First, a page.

Spring break can be a great time to relax, recharge, and take a break from work or school, especially if travel is involved. According to vacation rental management company Vacasa, 56% of Americans planned to take a trip last spring, with 37% of Americans planning to travel specifically during spring break. Of those planning to travel, three-fourths planned a domestic trip while nearly one-fourth opted for a staycation.1 Whether travel plans involve a warm beach location, a cool mountain retreat, or a road trip down the interstate, it’s important to not stray too far from routines to keep your health on track.
If you’ve been taking any kind of vitamin or medication for an extended period of time, you’ve likely got your specific routine down by now. But what happens when your daily routine is changed—like when you go on vacation?
Staying hydrated, getting enough sleep, and bringing sunscreen for sunny locations are important things to remember to help you stay healthy as you travel, as dehydration, sleep deprivation, and sunburn can quickly ruin vacation fun. But keeping up with your medication or vitamin intake is important when you’re traveling, too, to keep your health on track.
If you’re taking any vitamins or medications abroad, make sure to check on requirements of the country you’re visiting. Since other countries may have different laws regarding medicine, the Centers for Disease Control recommends to check with your destination’s embassy to ensure your medicines are allowed in that country. It also suggests to keep medicines in their original and labeled containers and bring copies of all written prescriptions.2 However, when you’re staying within the country, you likely won’t run into trouble getting around with medicines.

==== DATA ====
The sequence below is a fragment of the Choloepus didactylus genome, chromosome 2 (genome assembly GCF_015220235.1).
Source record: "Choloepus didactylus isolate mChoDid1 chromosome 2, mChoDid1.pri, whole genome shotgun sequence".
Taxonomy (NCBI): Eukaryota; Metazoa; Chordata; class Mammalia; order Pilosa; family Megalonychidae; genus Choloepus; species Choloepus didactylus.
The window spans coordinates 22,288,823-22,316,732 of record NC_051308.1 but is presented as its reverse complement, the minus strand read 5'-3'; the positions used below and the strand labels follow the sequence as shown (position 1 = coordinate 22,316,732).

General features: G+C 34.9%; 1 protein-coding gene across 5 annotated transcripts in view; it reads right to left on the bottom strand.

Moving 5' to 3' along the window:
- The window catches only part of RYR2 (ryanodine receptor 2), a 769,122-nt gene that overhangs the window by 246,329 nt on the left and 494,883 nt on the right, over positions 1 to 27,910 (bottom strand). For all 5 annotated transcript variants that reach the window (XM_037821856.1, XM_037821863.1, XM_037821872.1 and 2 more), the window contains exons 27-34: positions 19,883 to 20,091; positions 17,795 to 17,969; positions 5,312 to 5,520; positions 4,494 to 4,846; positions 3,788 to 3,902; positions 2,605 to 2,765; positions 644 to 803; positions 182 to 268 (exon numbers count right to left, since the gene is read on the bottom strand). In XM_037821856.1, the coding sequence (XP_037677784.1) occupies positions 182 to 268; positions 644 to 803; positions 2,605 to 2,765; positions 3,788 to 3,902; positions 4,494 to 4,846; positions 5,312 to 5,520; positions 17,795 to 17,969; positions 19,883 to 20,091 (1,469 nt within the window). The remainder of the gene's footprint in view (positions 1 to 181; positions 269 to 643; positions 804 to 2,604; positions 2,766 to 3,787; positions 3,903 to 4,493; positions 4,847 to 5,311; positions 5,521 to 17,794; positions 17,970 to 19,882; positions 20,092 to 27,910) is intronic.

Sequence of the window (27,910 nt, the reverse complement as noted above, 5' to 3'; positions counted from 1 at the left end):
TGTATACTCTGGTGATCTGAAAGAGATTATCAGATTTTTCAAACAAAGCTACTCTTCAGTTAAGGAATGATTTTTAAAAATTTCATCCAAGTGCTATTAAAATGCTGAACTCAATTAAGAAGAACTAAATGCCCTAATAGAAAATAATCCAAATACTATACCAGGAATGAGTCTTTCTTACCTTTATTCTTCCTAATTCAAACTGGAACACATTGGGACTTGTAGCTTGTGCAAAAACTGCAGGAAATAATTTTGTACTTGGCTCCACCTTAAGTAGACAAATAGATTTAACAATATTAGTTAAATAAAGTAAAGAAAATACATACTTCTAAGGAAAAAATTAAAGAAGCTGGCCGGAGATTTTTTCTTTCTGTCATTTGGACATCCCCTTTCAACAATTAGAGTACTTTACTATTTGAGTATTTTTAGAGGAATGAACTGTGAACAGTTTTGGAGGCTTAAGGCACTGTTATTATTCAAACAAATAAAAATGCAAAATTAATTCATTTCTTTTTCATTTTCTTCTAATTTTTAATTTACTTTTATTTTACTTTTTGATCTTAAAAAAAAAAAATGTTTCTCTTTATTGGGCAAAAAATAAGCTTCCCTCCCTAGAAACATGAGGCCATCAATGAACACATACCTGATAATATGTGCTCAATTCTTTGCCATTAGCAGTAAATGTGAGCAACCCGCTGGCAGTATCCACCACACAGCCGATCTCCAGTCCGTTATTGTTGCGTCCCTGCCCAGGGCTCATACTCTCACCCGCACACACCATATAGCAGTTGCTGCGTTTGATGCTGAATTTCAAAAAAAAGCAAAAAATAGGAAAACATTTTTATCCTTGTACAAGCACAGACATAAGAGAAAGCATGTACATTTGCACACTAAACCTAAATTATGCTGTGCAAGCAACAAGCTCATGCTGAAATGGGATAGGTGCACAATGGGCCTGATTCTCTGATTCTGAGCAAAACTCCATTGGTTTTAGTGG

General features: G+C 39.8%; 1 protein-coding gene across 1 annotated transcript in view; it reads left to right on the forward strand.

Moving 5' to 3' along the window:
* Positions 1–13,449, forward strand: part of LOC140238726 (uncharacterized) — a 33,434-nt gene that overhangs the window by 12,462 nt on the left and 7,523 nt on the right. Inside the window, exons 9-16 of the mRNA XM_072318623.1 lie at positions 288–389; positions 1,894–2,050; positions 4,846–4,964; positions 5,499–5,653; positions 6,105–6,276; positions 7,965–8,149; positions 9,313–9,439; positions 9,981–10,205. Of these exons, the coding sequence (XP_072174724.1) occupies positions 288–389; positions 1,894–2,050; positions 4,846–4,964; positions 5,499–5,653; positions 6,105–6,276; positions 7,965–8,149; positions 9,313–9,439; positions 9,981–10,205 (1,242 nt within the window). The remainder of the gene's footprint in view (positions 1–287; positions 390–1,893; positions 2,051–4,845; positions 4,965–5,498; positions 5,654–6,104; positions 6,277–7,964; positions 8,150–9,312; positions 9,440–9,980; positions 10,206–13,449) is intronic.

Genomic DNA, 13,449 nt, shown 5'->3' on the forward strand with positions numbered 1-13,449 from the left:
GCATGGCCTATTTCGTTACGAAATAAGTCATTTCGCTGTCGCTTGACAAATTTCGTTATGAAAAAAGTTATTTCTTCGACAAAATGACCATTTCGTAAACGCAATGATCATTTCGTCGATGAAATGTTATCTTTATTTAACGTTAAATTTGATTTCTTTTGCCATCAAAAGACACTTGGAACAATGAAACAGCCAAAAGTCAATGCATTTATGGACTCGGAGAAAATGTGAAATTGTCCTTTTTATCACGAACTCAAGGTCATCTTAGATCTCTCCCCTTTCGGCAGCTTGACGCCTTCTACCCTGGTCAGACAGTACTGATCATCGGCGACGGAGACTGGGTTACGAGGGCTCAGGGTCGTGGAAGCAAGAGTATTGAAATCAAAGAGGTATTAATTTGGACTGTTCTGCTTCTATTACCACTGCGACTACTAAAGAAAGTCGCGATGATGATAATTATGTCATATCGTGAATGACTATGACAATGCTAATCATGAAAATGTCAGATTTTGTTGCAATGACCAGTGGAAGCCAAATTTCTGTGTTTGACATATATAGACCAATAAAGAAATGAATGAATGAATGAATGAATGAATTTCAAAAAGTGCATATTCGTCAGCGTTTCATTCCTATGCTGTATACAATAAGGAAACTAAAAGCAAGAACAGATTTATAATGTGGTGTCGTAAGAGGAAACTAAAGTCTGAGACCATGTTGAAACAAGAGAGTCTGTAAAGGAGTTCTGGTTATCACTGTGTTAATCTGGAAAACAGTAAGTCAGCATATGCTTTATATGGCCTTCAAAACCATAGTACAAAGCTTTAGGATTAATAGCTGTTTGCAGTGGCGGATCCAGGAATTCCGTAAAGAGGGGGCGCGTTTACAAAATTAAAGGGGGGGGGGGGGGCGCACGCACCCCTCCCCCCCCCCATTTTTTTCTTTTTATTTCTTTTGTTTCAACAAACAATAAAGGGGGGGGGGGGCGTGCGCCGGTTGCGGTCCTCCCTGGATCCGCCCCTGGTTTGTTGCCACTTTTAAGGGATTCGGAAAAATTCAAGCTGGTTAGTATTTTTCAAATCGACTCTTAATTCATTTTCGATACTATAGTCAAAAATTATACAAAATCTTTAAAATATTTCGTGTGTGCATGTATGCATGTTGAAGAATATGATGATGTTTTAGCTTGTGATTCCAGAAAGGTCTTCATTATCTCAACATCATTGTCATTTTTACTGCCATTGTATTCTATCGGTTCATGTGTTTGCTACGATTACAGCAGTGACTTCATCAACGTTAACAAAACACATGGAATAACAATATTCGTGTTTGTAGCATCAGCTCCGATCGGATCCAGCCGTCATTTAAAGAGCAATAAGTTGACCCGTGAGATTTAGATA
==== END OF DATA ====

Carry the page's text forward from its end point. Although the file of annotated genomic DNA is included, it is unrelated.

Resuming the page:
While traveling with those medications may be easy, remember to take them on time might not be as easy with the departure from your regular routine. You probably already have your vitamin or medication routine down when you’re at home. Maybe you’ve got alarms to remember to take your medications, or leave them sitting in a convenient location that’s in line with your daily routines, or large, handy pill organizers to help you remember whether you’ve already taken your vitamins for the morning or the day.
When you’re in your day-to-day, you’ve got it down. This time of year, as spring break comes around, don’t let traveling and an altered schedule be the reason that you get off track of taking your medications or vitamins. If you’re considering how best to travel with your medications, consider these options.
- Use disposable pill pouches. Smaller than bringing your hard-sided pill organizer, these plastic bags pack up nice and small. Their size allows you to pack them inconspicuously into a pocket, purse, or beach bag if you’re going out for a day. You can write the name of the day on them and note whether you should take it in the morning or evening. The spill-proof and moisture resistant bags have an air-tight seal. They’re large enough to hold dozens of small pills, but easy to fold down to as small of a size as you need.